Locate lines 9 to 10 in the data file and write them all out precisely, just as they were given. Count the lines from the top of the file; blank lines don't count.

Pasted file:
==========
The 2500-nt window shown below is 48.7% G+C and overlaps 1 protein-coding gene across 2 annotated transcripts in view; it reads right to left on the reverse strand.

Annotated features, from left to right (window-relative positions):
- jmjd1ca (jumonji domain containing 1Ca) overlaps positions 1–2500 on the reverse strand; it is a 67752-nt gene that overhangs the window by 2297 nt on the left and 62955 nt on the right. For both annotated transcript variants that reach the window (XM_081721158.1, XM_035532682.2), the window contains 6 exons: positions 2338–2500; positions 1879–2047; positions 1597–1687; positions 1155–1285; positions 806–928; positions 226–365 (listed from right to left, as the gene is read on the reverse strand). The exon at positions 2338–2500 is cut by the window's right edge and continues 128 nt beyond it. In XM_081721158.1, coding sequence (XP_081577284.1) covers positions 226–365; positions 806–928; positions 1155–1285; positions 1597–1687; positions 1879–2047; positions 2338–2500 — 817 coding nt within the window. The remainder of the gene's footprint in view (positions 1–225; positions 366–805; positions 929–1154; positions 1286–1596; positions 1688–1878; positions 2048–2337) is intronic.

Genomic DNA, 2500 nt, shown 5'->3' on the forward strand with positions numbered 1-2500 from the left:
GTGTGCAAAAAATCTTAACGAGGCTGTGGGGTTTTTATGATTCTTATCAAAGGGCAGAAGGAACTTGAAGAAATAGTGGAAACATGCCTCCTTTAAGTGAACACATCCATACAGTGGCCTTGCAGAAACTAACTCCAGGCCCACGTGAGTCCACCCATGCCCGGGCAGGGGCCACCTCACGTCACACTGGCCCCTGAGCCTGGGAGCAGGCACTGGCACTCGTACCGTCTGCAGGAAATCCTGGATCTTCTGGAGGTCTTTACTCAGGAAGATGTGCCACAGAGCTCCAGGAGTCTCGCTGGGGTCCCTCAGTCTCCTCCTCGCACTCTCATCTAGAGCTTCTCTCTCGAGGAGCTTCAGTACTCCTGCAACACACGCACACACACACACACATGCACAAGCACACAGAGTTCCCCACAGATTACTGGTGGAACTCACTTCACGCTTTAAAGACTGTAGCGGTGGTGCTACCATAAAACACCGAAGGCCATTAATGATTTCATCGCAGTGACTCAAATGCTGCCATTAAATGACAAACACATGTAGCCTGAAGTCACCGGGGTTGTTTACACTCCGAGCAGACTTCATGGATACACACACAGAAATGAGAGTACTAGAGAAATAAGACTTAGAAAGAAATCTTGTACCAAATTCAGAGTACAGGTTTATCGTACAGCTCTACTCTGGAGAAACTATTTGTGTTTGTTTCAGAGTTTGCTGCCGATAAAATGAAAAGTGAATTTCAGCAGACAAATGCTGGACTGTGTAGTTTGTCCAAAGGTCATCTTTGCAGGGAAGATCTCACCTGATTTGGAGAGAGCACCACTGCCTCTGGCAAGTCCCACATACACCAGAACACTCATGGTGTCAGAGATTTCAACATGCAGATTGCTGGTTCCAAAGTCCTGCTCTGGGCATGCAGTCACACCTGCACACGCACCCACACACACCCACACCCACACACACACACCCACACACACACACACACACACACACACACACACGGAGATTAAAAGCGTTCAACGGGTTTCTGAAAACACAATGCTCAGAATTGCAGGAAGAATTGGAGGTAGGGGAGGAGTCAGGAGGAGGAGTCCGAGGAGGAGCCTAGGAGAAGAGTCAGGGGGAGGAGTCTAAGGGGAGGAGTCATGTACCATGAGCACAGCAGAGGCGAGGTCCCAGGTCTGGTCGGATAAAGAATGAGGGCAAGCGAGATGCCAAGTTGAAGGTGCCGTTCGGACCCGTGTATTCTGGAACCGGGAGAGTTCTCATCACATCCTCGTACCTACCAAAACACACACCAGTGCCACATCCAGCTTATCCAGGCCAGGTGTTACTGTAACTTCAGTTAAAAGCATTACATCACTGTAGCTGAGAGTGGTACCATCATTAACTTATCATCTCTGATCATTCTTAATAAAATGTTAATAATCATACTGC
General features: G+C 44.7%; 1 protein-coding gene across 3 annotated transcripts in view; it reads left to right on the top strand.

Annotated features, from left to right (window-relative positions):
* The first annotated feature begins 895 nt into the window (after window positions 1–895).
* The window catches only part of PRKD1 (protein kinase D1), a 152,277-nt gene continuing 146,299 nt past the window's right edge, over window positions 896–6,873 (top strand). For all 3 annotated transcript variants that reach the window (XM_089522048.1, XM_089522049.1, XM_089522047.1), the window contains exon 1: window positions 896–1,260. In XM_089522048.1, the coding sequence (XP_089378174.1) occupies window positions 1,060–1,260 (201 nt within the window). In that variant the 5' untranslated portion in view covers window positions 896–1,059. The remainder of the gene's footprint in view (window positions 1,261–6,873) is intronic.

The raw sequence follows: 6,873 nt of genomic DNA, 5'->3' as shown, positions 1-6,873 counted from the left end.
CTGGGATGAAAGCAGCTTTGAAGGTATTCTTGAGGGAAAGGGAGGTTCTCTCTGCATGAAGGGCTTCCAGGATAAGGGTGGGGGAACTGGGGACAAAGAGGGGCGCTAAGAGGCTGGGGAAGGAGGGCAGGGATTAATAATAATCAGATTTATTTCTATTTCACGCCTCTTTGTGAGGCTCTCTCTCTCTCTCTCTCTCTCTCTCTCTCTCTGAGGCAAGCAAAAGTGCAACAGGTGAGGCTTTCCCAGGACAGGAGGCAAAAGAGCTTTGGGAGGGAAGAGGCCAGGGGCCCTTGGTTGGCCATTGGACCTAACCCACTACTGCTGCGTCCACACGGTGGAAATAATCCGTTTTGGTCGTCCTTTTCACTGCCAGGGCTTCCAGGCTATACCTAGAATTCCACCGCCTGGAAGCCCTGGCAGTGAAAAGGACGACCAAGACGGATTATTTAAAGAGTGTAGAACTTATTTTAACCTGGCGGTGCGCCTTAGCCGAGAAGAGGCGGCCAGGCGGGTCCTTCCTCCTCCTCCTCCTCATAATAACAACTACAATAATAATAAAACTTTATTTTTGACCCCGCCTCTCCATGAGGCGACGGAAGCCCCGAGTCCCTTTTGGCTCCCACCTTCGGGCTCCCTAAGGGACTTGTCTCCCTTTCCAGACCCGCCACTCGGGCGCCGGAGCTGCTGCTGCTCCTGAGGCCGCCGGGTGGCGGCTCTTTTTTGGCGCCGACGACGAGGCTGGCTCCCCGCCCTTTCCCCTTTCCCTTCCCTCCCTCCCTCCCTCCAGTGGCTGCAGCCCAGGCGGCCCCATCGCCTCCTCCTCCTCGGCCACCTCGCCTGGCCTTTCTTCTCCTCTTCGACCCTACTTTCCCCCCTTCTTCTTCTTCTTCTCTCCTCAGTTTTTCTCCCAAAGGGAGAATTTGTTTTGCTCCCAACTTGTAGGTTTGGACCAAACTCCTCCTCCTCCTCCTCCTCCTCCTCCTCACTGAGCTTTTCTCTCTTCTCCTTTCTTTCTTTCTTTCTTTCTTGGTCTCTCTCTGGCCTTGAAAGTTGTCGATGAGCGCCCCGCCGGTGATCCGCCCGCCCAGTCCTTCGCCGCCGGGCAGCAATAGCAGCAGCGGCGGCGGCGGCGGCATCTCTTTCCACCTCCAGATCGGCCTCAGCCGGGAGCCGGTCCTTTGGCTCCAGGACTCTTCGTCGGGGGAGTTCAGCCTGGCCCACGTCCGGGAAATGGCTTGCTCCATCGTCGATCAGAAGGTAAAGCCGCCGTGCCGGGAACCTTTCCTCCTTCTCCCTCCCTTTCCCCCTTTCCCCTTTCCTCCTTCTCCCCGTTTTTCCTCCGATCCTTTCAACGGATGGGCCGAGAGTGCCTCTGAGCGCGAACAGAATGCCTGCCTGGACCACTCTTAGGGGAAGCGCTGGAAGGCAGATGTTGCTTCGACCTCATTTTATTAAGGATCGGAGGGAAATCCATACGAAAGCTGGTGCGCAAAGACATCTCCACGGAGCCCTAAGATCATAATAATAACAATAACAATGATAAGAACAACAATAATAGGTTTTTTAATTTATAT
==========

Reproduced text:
* The window catches only part of PRKD1 (protein kinase D1), a 152,277-nt gene continuing 146,299 nt past the window's right edge, over window positions 896–6,873 (top strand). For all 3 annotated transcript variants that reach the window (XM_089522048.1, XM_089522049.1, XM_089522047.1), the window contains exon 1: window positions 896–1,260. In XM_089522048.1, the coding sequence (XP_089378174.1) occupies window positions 1,060–1,260 (201 nt within the window). In that variant the 5' untranslated portion in view covers window positions 896–1,059. The remainder of the gene's footprint in view (window positions 1,261–6,873) is intronic.

The raw sequence follows: 6,873 nt of genomic DNA, 5'->3' as shown, positions 1-6,873 counted from the left end.